Memo from Ralph Vaughan Williams to the EFDS Committee

Letter No.: 
March, 1936

Memo.  From RVW to EFDS Committee on copyright (March 1936)*
There is a good deal of loose thinking about folk-song and dance “belonging to the people.”

Our Society deals almost entirely, not in folk art in its’ original form, but in a revival of it made possible by the skill, knowledge and astute insight of certain individuals.  These individuals have made copies, transcripts and versions of the original material and it is these copies which we have to deal with and not the original traditional stuff.

The question therefore is to whom do these copies belong and what do we owe them, if anything for making use of such copies.

There are two aspects of the problem – legal and moral.  If the collectors of folk-music and dance have only a legal and not a moral right over their material we might feel justified in certain cases in evading the law.  If, on the other hand they have a moral, but not a legal claim I feel that this Society would be guilty of great meanness towards those who have made our work possible if they did not recognize their claims.

In my opinion, both legally and morally the transcriber of a folk-song or dance ought to be treated as if he were the original author of it.

The transcriber has used his skill in noting the tune, his knowledge in knowing where it is to be found and his artistic insight in realizing its’ beauty and its’ importance as a national asset.  And this applies, not only to purely traditional art but to such things as Playford as anyone who takes the trouble to compare the original with one of, say, Cecil Sharp’s transcriptions can see for themselves.  On the legal side there can I think be no doubt.  About 20 years ago the F. S. S. took the legal opinion of a great copyright lawyer Mr Scrutton and his opinion was that the transcription of a traditional melody (and here I would make clear that I am referring to the melody and words only and not to any added arrangement or accompaniment) is as much the transcribers’ property as if it was his original composition.

As regards the moral aspect I will take the particular example of Cecil Sharp, though it applies of course equally to all collectors. Sharp gave his whole life, he sacrificed his health and wealth and used all his artistic musical education to preserving and making known to our own country our own traditional art.  Without him and his coadjutors the EFDS would not have existed.  Is it not fair and just – especially now that he is no longer here that those who depended on him should reap a just reward from his labours?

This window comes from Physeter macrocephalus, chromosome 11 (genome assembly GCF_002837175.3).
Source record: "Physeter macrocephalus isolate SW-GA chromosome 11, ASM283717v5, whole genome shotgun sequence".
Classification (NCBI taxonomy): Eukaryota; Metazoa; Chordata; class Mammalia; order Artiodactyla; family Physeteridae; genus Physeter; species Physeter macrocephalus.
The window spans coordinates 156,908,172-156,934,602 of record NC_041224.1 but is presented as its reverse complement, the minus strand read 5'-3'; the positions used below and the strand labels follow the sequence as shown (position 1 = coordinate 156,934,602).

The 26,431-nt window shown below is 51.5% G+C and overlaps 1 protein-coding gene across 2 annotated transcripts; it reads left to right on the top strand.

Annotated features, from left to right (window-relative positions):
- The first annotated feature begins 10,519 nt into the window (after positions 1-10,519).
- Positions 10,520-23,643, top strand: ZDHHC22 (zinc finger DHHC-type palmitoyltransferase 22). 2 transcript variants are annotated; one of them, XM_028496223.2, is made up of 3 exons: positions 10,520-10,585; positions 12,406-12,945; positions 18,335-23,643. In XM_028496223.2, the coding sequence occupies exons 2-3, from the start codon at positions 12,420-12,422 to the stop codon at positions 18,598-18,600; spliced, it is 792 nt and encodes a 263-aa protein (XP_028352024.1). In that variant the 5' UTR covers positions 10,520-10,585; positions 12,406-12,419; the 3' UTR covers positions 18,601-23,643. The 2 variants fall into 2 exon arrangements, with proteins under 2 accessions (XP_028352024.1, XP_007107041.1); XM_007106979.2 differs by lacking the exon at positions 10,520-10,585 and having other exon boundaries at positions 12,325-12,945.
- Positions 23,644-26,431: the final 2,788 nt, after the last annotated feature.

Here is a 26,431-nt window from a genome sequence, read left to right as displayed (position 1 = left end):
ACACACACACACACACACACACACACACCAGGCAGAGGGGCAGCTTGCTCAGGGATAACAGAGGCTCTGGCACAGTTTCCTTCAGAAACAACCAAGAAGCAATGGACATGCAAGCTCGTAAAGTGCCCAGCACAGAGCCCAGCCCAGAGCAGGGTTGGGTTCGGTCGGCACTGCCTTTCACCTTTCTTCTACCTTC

As regards the Society itself – here we have a large and expensive organisation devoted to the theory and practise of folk-song and dance.  Is it not fair that those who benefit by it should help to pay the cost?

In former times these costs were met largely by the sale of printed copies – But now owing to the gramophone and broadcasting this source of income is reduced to a minimum and the only way of ensuring that those “who served the altar shall live of the altar” is by the payment of performing fees.

Personally I should like folk art and all art to be free and I hope one day that it will be – but such a state of things will entail that those who provide this art must be able to keep body and soul together while doing so.

I hear rumours of a suggestion that such traditional melodies as are still available at their original source – and such as like Playford already exist in print should be re-noted and re-issued free of performing fee.  This is of course legally possible but when it was actually done by Miss Neal in the early days of the movement we all thought it a very mean trick and I feel strongly that no such tune should be re-issued without paying some adequate compensation to the original discoverers without whom we should never have heard of these tunes.

* A copy also attached to Minutes

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Written in an unidentified hand.